Reading – Matthew 6: 5-13
from Pope St. John Paul II – Novo Millennio Ineunte, par. 20
I know that sometimes a criticism of Catholicism is our supposed “vain repetition” of prayers, especially those that get repeated often in devotions like the Hail Mary. I don’t want to launch into an apologetical discussion about that, but praise God for the Church to have the authority and to have the zealous witnesses to form and pass on many methods and formulations of prayer.
Ever since I got bored of listening to the same stupid Lady Gaga song on the radio for the umpteenth time during my hour long commute, one way, to and from work, I decided to instead fill that time up with praying a Rosary. The nice thing about an hour commute is that is ample amount of time to pray a set of Mysteries. I’ve maintained this habit of praying a Rosary on the way home from work for about two years now, which is awesome.
I have to remember that the Rosary is very much a contemplative prayer because it walks me through the life of Christ through Mary’s eyes. Every Hail Mary invites Our Lady to help us understand her Son better.
But, sometimes as I’m praying the Rosary in the car, I get distracted, and I lose sight of that intentionality in my prayer. The Rosary then becomes empty words. It then begins to be a checklist of 50 Hail Mary’s and perhaps even a race to break a personal record in finishing praying a Rosary. This then becomes the type of prayer that Jesus doesn’t want me to pray for He teaches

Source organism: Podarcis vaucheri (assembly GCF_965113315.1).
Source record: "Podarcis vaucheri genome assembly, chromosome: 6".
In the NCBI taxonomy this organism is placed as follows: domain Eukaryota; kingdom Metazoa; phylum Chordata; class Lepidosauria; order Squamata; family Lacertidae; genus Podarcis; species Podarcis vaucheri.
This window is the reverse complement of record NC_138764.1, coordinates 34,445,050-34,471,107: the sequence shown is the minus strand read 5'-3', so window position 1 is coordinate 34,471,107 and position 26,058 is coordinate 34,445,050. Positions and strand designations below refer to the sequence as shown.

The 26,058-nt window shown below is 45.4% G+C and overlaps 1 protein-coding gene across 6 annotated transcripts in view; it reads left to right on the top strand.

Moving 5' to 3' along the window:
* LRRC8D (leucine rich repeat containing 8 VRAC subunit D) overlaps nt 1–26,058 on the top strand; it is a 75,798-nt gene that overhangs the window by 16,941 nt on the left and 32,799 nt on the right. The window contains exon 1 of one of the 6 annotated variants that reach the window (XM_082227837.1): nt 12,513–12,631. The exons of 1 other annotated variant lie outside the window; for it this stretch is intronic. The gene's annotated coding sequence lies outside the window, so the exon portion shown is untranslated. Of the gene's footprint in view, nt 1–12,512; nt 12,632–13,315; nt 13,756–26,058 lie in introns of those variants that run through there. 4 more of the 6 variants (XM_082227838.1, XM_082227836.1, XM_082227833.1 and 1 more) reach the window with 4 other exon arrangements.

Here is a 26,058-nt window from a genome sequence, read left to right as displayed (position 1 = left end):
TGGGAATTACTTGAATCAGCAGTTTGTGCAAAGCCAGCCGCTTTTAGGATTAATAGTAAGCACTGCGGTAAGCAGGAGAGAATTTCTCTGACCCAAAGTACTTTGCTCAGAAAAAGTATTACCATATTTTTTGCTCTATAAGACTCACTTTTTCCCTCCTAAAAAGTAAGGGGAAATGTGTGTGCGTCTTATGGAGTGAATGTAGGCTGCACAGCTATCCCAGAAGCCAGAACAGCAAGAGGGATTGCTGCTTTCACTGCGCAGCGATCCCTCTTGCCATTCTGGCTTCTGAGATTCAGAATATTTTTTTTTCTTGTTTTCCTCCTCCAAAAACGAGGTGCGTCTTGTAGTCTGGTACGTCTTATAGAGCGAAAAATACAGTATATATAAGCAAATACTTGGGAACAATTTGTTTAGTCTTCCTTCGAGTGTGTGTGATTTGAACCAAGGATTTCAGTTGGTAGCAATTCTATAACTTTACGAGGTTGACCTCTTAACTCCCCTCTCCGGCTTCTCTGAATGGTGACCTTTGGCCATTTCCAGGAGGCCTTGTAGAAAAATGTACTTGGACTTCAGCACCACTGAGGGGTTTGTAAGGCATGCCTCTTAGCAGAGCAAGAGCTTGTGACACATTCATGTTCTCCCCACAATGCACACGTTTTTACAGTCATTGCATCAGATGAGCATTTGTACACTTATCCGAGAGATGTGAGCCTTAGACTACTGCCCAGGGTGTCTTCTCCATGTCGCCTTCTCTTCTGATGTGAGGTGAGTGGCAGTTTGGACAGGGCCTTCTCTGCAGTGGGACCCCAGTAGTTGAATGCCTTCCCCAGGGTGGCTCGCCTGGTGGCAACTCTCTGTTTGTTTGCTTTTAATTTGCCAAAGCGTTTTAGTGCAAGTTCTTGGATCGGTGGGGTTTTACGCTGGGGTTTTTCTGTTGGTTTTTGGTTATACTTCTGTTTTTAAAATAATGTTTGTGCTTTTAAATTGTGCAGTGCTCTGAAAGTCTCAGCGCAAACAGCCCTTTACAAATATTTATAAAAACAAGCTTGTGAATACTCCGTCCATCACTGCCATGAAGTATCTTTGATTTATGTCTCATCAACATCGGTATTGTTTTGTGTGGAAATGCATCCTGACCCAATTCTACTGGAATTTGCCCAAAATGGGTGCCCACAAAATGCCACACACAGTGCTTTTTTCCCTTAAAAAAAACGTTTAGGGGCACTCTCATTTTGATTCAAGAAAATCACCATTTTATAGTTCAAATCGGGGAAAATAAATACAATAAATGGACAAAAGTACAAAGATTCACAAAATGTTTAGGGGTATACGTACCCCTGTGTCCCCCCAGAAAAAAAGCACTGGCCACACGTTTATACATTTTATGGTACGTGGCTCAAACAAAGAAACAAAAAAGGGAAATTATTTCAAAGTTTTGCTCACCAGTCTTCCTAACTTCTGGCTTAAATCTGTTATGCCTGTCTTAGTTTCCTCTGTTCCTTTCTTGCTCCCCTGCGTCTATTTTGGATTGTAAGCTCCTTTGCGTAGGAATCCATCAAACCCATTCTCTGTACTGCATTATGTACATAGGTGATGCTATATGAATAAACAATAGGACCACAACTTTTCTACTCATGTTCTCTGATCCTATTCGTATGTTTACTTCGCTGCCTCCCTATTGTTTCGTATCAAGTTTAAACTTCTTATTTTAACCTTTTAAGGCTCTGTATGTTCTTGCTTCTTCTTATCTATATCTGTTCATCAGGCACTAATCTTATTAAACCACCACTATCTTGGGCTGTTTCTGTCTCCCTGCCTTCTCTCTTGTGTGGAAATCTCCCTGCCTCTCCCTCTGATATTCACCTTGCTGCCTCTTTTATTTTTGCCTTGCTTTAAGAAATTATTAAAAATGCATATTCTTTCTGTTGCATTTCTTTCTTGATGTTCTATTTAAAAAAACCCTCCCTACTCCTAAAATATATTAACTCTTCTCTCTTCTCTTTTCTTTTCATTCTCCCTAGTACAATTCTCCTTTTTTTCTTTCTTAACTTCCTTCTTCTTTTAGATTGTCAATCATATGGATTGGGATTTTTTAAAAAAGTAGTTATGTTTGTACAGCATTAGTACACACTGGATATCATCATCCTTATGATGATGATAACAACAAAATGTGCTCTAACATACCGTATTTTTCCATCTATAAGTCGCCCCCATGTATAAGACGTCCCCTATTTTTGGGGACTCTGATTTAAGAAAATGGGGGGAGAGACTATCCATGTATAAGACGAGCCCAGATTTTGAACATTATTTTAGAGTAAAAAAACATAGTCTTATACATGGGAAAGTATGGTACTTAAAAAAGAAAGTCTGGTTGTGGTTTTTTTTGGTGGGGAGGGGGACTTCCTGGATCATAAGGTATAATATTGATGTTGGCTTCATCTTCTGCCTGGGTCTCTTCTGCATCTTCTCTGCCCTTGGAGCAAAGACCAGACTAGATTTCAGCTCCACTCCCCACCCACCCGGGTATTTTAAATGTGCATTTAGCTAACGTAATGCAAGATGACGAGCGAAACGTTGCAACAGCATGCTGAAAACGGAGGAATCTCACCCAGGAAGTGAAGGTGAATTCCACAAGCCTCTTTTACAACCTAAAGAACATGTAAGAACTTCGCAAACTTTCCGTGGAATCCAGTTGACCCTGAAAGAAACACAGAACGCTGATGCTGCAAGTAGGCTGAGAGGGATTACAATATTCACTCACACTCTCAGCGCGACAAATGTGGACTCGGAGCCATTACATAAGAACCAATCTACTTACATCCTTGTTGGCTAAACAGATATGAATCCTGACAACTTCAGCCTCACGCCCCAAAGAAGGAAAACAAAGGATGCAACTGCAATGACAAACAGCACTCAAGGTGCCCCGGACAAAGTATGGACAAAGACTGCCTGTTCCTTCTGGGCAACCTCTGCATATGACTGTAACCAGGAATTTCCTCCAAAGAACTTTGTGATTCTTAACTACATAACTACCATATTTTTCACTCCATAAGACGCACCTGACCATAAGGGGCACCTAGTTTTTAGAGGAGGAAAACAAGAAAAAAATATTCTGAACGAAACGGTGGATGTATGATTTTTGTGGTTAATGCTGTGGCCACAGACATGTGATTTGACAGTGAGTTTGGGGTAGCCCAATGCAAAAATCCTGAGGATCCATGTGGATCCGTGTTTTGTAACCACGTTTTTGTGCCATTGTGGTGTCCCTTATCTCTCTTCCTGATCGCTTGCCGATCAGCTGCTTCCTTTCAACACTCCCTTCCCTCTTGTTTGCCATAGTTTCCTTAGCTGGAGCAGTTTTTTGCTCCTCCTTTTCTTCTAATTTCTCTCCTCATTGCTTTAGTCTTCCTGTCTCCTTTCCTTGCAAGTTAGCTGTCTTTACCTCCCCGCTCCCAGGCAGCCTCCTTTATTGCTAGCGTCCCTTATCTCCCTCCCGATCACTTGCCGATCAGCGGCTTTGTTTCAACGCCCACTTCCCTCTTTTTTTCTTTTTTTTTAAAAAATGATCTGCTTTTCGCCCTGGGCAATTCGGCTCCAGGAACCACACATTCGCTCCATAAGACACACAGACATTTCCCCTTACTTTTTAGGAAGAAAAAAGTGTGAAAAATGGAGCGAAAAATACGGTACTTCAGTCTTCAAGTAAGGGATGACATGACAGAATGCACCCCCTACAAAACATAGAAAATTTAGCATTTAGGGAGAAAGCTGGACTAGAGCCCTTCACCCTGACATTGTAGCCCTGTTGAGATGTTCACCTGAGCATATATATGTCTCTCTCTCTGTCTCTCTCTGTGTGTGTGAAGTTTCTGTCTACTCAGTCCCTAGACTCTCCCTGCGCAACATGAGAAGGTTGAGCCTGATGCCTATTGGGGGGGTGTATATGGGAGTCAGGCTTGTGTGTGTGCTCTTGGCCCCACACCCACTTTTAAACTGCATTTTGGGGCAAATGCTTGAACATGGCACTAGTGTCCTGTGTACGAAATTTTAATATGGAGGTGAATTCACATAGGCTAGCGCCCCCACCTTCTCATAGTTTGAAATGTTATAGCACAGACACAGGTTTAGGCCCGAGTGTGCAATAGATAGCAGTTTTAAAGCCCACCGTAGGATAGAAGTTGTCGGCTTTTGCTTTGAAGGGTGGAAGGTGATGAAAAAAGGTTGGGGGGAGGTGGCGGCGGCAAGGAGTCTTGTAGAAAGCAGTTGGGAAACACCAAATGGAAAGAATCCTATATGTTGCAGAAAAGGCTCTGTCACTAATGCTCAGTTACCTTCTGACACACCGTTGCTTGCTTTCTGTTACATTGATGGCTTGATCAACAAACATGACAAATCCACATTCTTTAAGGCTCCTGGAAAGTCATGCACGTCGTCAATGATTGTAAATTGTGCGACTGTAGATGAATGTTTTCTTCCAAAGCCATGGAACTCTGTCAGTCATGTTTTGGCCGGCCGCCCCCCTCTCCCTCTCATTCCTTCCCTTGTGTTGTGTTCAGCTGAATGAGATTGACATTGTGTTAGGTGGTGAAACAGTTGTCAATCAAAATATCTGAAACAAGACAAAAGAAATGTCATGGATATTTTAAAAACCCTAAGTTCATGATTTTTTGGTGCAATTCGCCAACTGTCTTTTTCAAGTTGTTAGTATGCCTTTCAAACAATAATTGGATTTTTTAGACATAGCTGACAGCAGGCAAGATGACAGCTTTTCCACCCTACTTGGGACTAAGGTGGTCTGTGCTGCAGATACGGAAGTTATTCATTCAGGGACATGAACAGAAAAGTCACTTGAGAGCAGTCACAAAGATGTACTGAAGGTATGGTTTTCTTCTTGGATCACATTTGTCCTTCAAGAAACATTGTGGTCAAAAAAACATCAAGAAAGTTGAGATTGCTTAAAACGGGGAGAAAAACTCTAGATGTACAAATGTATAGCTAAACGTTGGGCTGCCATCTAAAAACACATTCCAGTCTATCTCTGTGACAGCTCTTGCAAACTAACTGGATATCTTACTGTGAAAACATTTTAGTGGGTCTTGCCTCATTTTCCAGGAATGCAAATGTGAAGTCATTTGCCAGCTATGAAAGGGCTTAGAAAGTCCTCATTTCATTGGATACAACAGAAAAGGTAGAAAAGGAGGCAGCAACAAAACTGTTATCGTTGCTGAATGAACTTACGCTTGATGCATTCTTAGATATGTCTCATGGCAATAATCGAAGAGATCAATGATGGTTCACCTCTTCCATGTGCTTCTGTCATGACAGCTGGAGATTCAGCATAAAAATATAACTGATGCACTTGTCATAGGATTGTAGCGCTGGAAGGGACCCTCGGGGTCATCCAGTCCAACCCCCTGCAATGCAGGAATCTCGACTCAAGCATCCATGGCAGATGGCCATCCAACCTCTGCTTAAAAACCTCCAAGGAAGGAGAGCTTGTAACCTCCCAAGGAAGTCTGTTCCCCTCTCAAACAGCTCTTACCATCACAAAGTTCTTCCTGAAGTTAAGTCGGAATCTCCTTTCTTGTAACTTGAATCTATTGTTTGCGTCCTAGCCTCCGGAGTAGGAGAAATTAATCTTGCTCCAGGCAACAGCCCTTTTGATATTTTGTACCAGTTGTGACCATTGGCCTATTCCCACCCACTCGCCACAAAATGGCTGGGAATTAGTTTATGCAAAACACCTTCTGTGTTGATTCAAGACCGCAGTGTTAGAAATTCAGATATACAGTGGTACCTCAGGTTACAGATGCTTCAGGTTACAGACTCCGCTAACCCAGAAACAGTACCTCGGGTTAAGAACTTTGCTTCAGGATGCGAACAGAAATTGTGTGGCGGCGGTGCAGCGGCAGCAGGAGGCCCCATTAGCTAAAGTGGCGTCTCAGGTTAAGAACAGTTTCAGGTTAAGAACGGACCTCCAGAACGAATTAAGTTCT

And in praying do not heap up empty phrases as the Gentiles do; for they think that they will be heard for their many words.
Easily, the Rosary can be a heap of many words, but what is the point of a Rosary? Again, asking Our Lady to intercede for us as we contemplate the life of her Son. What makes a Rosary effective, or any sort of prayer effective, is really allowing God’s grace to work through that dialogue with Him in prayer with Our Lady’s help.
Prayer is important. It definitely helps me grow in spirituality, humility, and also knowledge about God and Who He is, especially regarding the mystery of His Incarnate self.
The nice thing about doing these nightly prayers in preparation for Total Consecration is that it has begun to reestablish a habit of nightly prayer for me. I used to do Compline (Night Prayer from Liturgy of the Hours) and have given that up in favor of getting to bed faster over the past several months. Not good as it has turned me lax and lazy in that particular way in my prayer life.
Going forward, I’ll keep doing this on a nightly basis, even if I don’t feel like it or even if I don’t have the time for it. I will make the time. I will fight my own humanity (ie. laziness) if need be.
In addition, my life is often noisy or constantly on the go. I need more silence in my life. More radio off during my commute to work.
We cannot come to the fullness of contemplation of the Lord’s face by our own efforts alone, but by allowing grace to take us by the hand. Only the experience of silence and prayer offers the proper setting for the growth and development of a true, faithful and consistent knowledge of that mystery which finds its culminating expression in the solemn proclamation by the Evangelist Saint John: “And the Word became flesh and dwelt among us, full of grace and truth; we have beheld his glory, glory as of the only Son of the Father” (1:14) (Novo Millenio Ineunte, par 20)
I’m using Fr. Brian McMaster’s Totus Tuus to prepare for Total Consecration. Get yours here on Amazon!